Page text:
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Beinn Achaladair & Bien a Chreachain
by seamus0 » Thu Nov 03, 2011 10:41 pm
Route description: Beinn Achaladair and Beinn a'Chreachain
Munros included on this walk: Beinn a'Chreachain, Beinn Achaladair
Date walked: 29/10/2011
Time taken: 7.5 hours
Distance: 20 kmRegister or Login free to be able to rate and comment on reports (as well as access 1:25000 mapping).
The walk starts from Achallader farm (322442), which is easy to find as there is a B&B sign on the A82 next to Loch Tulla. Turning off at that track, leads to a gate. Going through a gate, leads to a large car park, so theres plenty of space to park. An old ruined castle is next to the carpark and the farm house.
Walk up through the farm going past the sheds, eventually leading to a gate, with a helpful upside down sign, showing you the way to the hill.
The track leads up to the railway line, and a bridge crosses over it.
A rather sodden and muddy path follows up the Coire Achaladair. The going was slow due to the wet sludge we were walking through. The further we climbed the more wet and claggy it got. There were a few decisions to make with regard to when to cross rivers given most of them were full and fast flowing. We decided to stick to the right and not follow the sodden path which crosses the river at one point.
We eventually reached the bealach at around 750m after 1.5 hrs. No views were to be had. We did get a glimpse of the ridge ahead of us towards Beinn Achaladair.
The ridge was broad and easy going. We did get some view of blue sky, but not many! Thoughts of the weather breaking just as we got to the top inspired us to keep going through the miserable weather!
After 1/2 hour climbing you pass a small cairn, this isnt the top, the hill goes down a bit and then carries on climbing. Eventually we got to the top, to a smaill cairn next to a cliff drop on the north side (not that we could see the cliff)
We headed in a SE direction (without taking a bearing!) and after about 15 mins walking we thought something was a bit odd, as we didnt find the large steep slopes on the north face. What we actually had done, without knowing it was slowing headed more south, rather than more east and were now more on the southerly side of the mountain, rather than using the NE slopes as a handrail. We quicky got our compasses out (which we should have done in the first place!) and headed back in a NE direction. This took us back on course, thankfully! There was a large drop off the NE end of the hill, which required a bit of bum sliding in the wet conditions. The path thankfully takes you down a safe route.
Once we got to the Bealach, the path slowly started climbing up Meall Buidhe, which is a steady slow climb of 100m or so. In the clag it seemed like longer! This was our view....
A small cairn marks ths spot, we were keen to move on as the light was fading. Eventually we got to the top of Bienn A Chreachain, wiht the help of more compass work.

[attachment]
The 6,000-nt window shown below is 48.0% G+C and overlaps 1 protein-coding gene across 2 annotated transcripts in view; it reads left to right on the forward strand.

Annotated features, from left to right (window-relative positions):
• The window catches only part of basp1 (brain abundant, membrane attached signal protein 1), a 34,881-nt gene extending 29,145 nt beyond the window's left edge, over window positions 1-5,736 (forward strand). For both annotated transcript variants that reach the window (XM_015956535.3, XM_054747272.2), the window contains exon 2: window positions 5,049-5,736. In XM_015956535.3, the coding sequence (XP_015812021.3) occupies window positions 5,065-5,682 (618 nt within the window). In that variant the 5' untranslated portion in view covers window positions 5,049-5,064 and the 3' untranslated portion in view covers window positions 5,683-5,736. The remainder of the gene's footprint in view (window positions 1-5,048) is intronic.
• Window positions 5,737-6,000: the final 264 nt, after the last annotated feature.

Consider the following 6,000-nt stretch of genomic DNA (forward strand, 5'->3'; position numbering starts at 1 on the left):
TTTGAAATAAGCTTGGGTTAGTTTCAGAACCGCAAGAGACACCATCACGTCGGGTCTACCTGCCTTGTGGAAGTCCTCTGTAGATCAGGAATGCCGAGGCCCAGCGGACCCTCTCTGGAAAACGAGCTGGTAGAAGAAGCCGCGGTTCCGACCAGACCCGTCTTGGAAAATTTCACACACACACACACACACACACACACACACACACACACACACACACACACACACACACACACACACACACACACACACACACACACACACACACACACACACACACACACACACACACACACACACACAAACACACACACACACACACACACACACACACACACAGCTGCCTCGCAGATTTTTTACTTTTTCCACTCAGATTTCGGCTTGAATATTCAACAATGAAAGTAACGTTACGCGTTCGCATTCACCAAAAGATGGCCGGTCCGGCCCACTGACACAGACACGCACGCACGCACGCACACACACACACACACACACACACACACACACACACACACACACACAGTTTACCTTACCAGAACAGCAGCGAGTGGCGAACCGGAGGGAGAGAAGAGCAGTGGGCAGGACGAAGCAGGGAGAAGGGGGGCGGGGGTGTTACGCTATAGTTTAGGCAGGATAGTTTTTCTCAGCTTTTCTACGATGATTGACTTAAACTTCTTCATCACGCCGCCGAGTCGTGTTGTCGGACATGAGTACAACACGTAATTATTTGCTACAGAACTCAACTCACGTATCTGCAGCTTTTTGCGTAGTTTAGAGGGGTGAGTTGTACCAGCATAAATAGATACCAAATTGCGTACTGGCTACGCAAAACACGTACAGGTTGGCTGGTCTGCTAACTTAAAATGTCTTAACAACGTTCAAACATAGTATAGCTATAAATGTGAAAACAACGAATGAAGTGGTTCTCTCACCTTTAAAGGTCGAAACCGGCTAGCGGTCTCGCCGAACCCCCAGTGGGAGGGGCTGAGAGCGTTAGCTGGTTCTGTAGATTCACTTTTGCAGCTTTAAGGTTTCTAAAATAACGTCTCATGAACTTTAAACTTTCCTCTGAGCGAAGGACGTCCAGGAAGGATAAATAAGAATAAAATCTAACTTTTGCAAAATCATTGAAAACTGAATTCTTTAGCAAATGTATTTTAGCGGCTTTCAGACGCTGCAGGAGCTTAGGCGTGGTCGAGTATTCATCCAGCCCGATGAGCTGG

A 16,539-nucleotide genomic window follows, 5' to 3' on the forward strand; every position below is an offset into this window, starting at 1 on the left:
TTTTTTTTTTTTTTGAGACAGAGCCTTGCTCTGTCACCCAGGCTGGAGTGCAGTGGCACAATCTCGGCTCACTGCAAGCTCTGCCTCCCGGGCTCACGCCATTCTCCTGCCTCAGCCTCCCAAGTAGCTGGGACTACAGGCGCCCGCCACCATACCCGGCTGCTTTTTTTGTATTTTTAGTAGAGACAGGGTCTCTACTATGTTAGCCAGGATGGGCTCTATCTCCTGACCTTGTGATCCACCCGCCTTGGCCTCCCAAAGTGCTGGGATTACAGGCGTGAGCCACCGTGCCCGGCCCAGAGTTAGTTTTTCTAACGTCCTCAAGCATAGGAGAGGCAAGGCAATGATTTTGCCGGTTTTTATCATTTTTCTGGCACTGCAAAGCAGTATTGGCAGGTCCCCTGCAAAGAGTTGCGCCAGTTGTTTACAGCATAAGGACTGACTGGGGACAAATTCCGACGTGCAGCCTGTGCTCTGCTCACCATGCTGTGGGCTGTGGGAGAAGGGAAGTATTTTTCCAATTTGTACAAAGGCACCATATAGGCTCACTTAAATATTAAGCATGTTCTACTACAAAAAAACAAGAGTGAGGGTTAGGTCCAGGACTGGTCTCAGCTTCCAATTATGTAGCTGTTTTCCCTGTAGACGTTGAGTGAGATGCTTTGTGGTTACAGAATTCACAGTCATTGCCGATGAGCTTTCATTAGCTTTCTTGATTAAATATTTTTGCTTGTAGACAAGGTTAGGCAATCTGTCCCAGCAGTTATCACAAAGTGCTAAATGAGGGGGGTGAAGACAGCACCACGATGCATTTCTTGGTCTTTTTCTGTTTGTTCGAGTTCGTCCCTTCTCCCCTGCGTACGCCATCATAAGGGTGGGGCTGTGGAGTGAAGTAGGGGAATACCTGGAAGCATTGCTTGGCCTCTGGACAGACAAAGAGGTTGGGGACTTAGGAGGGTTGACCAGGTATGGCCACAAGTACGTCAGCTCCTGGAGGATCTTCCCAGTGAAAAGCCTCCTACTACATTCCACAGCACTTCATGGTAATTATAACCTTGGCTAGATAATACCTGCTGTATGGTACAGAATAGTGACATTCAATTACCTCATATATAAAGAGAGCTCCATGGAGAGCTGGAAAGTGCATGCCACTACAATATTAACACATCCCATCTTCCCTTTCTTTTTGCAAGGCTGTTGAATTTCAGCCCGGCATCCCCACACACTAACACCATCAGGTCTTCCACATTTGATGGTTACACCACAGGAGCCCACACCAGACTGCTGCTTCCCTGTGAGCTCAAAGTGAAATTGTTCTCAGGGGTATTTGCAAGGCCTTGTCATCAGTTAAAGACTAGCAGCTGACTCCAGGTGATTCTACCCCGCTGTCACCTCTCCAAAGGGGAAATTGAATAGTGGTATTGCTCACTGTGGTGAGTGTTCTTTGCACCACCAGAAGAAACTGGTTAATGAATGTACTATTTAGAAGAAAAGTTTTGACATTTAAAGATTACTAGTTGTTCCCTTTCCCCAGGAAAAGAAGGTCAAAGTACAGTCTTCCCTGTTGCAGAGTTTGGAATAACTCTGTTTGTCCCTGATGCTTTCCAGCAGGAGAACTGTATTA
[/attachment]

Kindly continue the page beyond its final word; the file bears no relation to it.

From there we took another bearing to make sure we wouldnt miss the NE ridge down. As it hapopens there wasnt a problem as a good path takes you down the ridge.
We eventually started to get some views as we decended of the Lochan a Chreachain and the moors beyond.
As the route flattened we though it would make a good wild camp, as the views would be spectacular any other day.We took a NW route off the slopes heading towards Alt Coire an Lochain. The sloopes flattened out and teh decent was easy going (but wet). The river itself must be a lovely site on a good day, and there were plenty of pretty spots to rest (on a good day!)
We kept to the right of the river all the way, until we got to the railway track. We couldnt find any way to cross it, so we walked across it, narrowly missing a train! So not to be recommended. Once we crossed over we crossed ther river by the track, and came down the bank we say there was a tunnel under the railway track. Therefore, I assume you are meant to decend by the left of the river to access this tunnel!
We kept heading in a NW direction towards the Waters of Tulla River, eventually you reach a good brdige that crosses the river, and a small walk takes you onto the only dryness we found on the day i.e the track back to the farm!
Remember, to head back to the farm, take the track which heads south after about 2 km, otherwise the other track will take you onto the A82. En route, we did see several areas for getting our feet wet further as there was no way of crossing without boot filling time! Well, at least we were prepared for it, and it wasnt at the beginning of the walk!
We eventually got back to the car park around 7.5 hrs from the start, wet, sodden and in need of some succour of the alcoholic variety! will have to do this route again one day, on a dry day!
by skuk007 » Fri Nov 04, 2011 5:05 pm
by seamus0 » Fri Nov 04, 2011 5:24 pm
by Steve B » Fri Nov 04, 2011 5:43 pm
by snodland » Fri Nov 04, 2011 10:40 pm
by Johnny Corbett » Fri Nov 04, 2011 11:11 pm
by pollyh33 » Fri Nov 04, 2011 11:52 pm
Thanks for all the detail, really helps people like me who will pretty much always take the wrong turning if there is one to be had!!!!
by seamus0 » Sat Nov 05, 2011 3:42 pm
by rockhopper » Mon Nov 07, 2011 12:51 am
Certainly brings back memories but yes, great route for a snowy winter walkseamus0 wrote:Thanks for all the comments. I think I might have to do this again in the winter on a nice crisp day! Lets Hope!